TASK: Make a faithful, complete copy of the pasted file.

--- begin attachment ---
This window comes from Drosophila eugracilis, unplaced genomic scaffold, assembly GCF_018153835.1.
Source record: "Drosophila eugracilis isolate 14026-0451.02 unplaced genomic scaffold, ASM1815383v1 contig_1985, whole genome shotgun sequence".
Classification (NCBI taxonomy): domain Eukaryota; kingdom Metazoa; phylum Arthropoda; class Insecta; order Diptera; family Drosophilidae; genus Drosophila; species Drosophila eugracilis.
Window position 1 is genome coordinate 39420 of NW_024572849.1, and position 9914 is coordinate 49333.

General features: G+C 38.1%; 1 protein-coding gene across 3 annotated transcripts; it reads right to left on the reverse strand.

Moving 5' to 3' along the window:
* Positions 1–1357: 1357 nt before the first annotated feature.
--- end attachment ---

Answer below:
This window comes from Drosophila eugracilis, unplaced genomic scaffold, assembly GCF_018153835.1.
Source record: "Drosophila eugracilis isolate 14026-0451.02 unplaced genomic scaffold, ASM1815383v1 contig_1985, whole genome shotgun sequence".
Classification (NCBI taxonomy): domain Eukaryota; kingdom Metazoa; phylum Arthropoda; class Insecta; order Diptera; family Drosophilidae; genus Drosophila; species Drosophila eugracilis.
Window position 1 is genome coordinate 39420 of NW_024572849.1, and position 9914 is coordinate 49333.

General features: G+C 38.1%; 1 protein-coding gene across 3 annotated transcripts; it reads right to left on the reverse strand.

Moving 5' to 3' along the window:
* Positions 1–1357: 1357 nt before the first annotated feature.